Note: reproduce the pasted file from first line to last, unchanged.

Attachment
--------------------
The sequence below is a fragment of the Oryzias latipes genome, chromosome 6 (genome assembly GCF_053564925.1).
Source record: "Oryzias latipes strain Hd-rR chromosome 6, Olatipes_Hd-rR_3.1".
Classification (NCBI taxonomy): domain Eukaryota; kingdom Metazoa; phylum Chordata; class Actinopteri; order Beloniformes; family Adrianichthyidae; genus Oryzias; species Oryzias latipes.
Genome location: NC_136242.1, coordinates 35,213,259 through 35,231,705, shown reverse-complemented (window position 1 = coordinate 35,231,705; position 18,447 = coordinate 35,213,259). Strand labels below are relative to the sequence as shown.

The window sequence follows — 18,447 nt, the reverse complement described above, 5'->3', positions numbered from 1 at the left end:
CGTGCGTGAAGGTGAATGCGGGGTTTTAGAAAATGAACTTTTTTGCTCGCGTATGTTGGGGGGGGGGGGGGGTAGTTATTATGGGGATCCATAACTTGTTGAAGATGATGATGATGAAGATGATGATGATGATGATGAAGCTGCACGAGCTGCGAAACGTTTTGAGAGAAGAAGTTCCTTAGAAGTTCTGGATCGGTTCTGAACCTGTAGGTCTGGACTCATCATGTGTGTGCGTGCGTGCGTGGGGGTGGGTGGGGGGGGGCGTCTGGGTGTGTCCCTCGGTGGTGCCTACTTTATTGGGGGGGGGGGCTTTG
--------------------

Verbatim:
The sequence below is a fragment of the Oryzias latipes genome, chromosome 6 (genome assembly GCF_053564925.1).
Source record: "Oryzias latipes strain Hd-rR chromosome 6, Olatipes_Hd-rR_3.1".
Classification (NCBI taxonomy): domain Eukaryota; kingdom Metazoa; phylum Chordata; class Actinopteri; order Beloniformes; family Adrianichthyidae; genus Oryzias; species Oryzias latipes.
Genome location: NC_136242.1, coordinates 35,213,259 through 35,231,705, shown reverse-complemented (window position 1 = coordinate 35,231,705; position 18,447 = coordinate 35,213,259). Strand labels below are relative to the sequence as shown.

The window sequence follows — 18,447 nt, the reverse complement described above, 5'->3', positions numbered from 1 at the left end:
CGTGCGTGAAGGTGAATGCGGGGTTTTAGAAAATGAACTTTTTTGCTCGCGTATGTTGGGGGGGGGGGGGGGTAGTTATTATGGGGATCCATAACTTGTTGAAGATGATGATGATGAAGATGATGATGATGATGATGAAGCTGCACGAGCTGCGAAACGTTTTGAGAGAAGAAGTTCCTTAGAAGTTCTGGATCGGTTCTGAACCTGTAGGTCTGGACTCATCATGTGTGTGCGTGCGTGCGTGGGGGTGGGTGGGGGGGGGCGTCTGGGTGTGTCCCTCGGTGGTGCCTACTTTATTGGGGGGGGGGGCTTTG